Previous Abstract | Next Abstract
Printable Version
October 13, 2007
2:00 PM - 4:00 PM
Room Hall D, Area N,
Religious and Cultural Controversies Surrounding the Advent of Anesthesia. Some Myths Debunked
Michael C. Lewis, M.D., Aharon Avramovich, M.D., Jayanthie Ranasinghe, M.D., Donald H. Penning, M.D.
Anesthesiology, Miller School of Medicine, University of Miami, Miami, Florida
Ether anesthesia was first introduced in 1842. Labor analgesia was a major contribution to medical science. This abstract examines how medicine and religion joined forces to initially oppose this innovation.

The controversy was rooted within the biblical 'Curse of Eve'. “"I will greatly multiply your pain in childbearing; in pain shall you bring forth children." [1]. Labor pain was regarded as God's curse on Eve and her descendents.

In 1591 an Edinburgh woman, named Euphanie Macalyane, being unable to bear the pain of childbirth asked her midwife to give her a pain relieving remedy. King James VI was furious and ordered the mother to be burned alive, as a warning to those who dare to evade the curse of Eve.

The scientific pioneer of obstetric anesthesia was the Scottish Obstetrician, James Simpson who discovered that chloroform could reduce labor pain. He was convinced that nobody ought to suffer the pain of labor. On November 10 1847, in an address to the Edinburgh Medico-Chirurgical Society, Simpson reported that he had tested the analgesic successfully thirty times.

The reaction of the Scottish Calvinist Church was quick and furious; they called his discovery “Satanic invention”. In churches, some preachers warned pregnant women that if they allow this devilish treatment, that their children would be denied the sacrament of baptism.

History books have told the story of James Simpson's defense of woman's right to labor pain relief. However, the question arises as to where the opposition actually came from? Simpson's arguments for anesthesia are based on religion, and thus historians have traditionally accused the Church of impeding progress.

It seems that Simpson was expecting public outcry based on religious objections. He was well versed with the bible. Therefore, in December of 1847, Simpson published the “Answer to the Religious Objections Advanced Against the Employment of Anesthetic Agents in Midwifery and Surgery.” He argued that the meaning of the word sorrow could also be interpreted as “toil”, referring to a woman's muscular effort against the anatomical forces of her pelvis in expelling the child. Simpson used another verse of the Bible to defend the use of anesthesia, “and the Lord caused a deep sleep to fall upon Adam; and he slept; and he took one of his ribs, and closed up the flesh instead thereof.” [2] If God had had mercy on Adam when removing his rib, he contended then so was it appropriate for a physician to relieve pain with an anesthetic. The church reply was that Adam's "operation" was done before the curse on Eve was pronounced. So the curse stays!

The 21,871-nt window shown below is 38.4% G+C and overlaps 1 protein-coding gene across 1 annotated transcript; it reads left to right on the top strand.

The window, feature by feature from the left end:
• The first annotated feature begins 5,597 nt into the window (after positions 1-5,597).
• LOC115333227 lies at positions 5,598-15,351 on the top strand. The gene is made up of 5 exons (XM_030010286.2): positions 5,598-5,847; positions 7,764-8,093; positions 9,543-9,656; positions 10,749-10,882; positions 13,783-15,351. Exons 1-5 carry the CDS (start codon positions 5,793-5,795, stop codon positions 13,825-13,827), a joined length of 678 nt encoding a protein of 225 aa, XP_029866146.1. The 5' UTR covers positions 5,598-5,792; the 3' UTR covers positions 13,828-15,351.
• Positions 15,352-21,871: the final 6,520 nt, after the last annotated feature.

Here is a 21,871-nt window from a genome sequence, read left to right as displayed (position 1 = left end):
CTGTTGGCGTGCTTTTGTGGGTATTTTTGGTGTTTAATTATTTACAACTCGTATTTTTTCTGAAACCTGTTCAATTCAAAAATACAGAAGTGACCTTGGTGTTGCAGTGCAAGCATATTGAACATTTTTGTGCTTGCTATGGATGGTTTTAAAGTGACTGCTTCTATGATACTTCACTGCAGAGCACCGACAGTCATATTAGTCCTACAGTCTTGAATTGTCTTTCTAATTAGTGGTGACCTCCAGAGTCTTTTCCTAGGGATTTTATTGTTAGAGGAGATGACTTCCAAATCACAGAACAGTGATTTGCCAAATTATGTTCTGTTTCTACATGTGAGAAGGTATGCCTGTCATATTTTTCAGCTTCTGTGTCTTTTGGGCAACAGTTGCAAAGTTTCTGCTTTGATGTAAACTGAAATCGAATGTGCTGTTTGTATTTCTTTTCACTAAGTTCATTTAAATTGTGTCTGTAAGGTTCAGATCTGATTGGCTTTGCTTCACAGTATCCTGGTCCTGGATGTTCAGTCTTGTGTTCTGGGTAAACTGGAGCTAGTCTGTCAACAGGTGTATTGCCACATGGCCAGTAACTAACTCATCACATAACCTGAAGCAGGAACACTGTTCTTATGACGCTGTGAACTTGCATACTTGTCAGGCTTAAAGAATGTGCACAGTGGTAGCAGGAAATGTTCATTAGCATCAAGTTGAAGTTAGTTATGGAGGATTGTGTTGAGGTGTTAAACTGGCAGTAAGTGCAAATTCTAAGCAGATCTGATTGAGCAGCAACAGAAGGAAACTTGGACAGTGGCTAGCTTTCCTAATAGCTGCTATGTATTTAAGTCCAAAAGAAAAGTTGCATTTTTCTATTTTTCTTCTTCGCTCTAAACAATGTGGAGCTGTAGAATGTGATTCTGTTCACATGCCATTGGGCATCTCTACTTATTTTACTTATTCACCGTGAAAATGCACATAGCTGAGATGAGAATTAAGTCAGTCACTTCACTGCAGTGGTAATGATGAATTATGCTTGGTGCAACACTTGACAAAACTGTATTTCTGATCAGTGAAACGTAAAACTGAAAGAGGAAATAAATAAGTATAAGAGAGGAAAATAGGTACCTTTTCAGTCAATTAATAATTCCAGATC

Simpson ignored the controversy and continued to employ chloroform in his practice. In 1853, Queen Victoria consented to use chloroform during one of her deliveries and anesthesia subsequently gained wider acceptance.

However, the most vigorous disagreement to the use of anesthesia even within obstetrics were from those who believed that childbirth was a “natural” process in which there should be little intervention. An obstetrician William Smith claimed 'women were now free to choose between pain and poison'. The popular story of the religious controversy and the emergence of anesthesia exemplify a case of unbalanced history. Although there was opposition from the church it was matched by opposition of the medical community.


[1] Genesis 3:16

[2] Genesis 2:21.

Anesthesiology 2007; 107: A406